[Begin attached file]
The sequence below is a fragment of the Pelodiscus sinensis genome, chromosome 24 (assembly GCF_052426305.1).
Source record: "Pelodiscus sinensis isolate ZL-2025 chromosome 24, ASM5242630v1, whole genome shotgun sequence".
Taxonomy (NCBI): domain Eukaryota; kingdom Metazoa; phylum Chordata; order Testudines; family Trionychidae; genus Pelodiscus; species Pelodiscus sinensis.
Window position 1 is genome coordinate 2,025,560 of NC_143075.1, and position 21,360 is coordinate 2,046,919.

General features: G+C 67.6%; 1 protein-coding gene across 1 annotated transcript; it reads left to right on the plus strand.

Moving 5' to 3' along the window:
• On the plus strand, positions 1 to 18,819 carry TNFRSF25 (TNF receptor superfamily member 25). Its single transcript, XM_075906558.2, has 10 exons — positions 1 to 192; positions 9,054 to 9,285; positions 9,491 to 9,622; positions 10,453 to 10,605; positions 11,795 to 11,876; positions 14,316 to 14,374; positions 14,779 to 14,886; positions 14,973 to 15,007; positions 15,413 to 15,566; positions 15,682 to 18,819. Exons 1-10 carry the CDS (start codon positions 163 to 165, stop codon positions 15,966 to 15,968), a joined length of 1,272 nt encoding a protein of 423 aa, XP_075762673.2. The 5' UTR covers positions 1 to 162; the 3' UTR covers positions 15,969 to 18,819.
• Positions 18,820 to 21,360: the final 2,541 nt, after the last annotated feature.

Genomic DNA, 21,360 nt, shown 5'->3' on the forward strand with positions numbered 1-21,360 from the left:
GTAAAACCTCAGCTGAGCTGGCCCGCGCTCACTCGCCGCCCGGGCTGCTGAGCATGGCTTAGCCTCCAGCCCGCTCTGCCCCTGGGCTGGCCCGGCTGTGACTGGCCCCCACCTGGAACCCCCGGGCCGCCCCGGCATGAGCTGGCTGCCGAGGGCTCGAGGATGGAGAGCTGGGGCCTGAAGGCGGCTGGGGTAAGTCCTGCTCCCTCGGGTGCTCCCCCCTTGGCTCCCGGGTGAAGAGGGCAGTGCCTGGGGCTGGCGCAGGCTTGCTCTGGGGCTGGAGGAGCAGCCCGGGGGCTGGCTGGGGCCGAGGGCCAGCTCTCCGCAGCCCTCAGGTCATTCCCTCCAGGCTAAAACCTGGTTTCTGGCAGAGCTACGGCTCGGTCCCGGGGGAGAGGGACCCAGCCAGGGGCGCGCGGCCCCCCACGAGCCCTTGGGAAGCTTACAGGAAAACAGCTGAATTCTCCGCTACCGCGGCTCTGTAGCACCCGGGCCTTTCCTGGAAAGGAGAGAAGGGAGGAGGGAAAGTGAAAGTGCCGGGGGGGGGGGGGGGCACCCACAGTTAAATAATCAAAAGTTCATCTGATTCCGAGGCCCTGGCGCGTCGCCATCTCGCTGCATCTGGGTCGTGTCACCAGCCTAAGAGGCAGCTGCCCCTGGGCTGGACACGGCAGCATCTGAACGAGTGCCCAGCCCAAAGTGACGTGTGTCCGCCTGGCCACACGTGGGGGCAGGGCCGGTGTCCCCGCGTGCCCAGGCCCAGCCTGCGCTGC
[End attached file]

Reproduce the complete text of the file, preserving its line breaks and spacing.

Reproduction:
The sequence below is a fragment of the Pelodiscus sinensis genome, chromosome 24 (assembly GCF_052426305.1).
Source record: "Pelodiscus sinensis isolate ZL-2025 chromosome 24, ASM5242630v1, whole genome shotgun sequence".
Taxonomy (NCBI): domain Eukaryota; kingdom Metazoa; phylum Chordata; order Testudines; family Trionychidae; genus Pelodiscus; species Pelodiscus sinensis.
Window position 1 is genome coordinate 2,025,560 of NC_143075.1, and position 21,360 is coordinate 2,046,919.

General features: G+C 67.6%; 1 protein-coding gene across 1 annotated transcript; it reads left to right on the plus strand.

Moving 5' to 3' along the window:
• On the plus strand, positions 1 to 18,819 carry TNFRSF25 (TNF receptor superfamily member 25). Its single transcript, XM_075906558.2, has 10 exons — positions 1 to 192; positions 9,054 to 9,285; positions 9,491 to 9,622; positions 10,453 to 10,605; positions 11,795 to 11,876; positions 14,316 to 14,374; positions 14,779 to 14,886; positions 14,973 to 15,007; positions 15,413 to 15,566; positions 15,682 to 18,819. Exons 1-10 carry the CDS (start codon positions 163 to 165, stop codon positions 15,966 to 15,968), a joined length of 1,272 nt encoding a protein of 423 aa, XP_075762673.2. The 5' UTR covers positions 1 to 162; the 3' UTR covers positions 15,969 to 18,819.
• Positions 18,820 to 21,360: the final 2,541 nt, after the last annotated feature.

Genomic DNA, 21,360 nt, shown 5'->3' on the forward strand with positions numbered 1-21,360 from the left:
GTAAAACCTCAGCTGAGCTGGCCCGCGCTCACTCGCCGCCCGGGCTGCTGAGCATGGCTTAGCCTCCAGCCCGCTCTGCCCCTGGGCTGGCCCGGCTGTGACTGGCCCCCACCTGGAACCCCCGGGCCGCCCCGGCATGAGCTGGCTGCCGAGGGCTCGAGGATGGAGAGCTGGGGCCTGAAGGCGGCTGGGGTAAGTCCTGCTCCCTCGGGTGCTCCCCCCTTGGCTCCCGGGTGAAGAGGGCAGTGCCTGGGGCTGGCGCAGGCTTGCTCTGGGGCTGGAGGAGCAGCCCGGGGGCTGGCTGGGGCCGAGGGCCAGCTCTCCGCAGCCCTCAGGTCATTCCCTCCAGGCTAAAACCTGGTTTCTGGCAGAGCTACGGCTCGGTCCCGGGGGAGAGGGACCCAGCCAGGGGCGCGCGGCCCCCCACGAGCCCTTGGGAAGCTTACAGGAAAACAGCTGAATTCTCCGCTACCGCGGCTCTGTAGCACCCGGGCCTTTCCTGGAAAGGAGAGAAGGGAGGAGGGAAAGTGAAAGTGCCGGGGGGGGGGGGGGGCACCCACAGTTAAATAATCAAAAGTTCATCTGATTCCGAGGCCCTGGCGCGTCGCCATCTCGCTGCATCTGGGTCGTGTCACCAGCCTAAGAGGCAGCTGCCCCTGGGCTGGACACGGCAGCATCTGAACGAGTGCCCAGCCCAAAGTGACGTGTGTCCGCCTGGCCACACGTGGGGGCAGGGCCGGTGTCCCCGCGTGCCCAGGCCCAGCCTGCGCTGC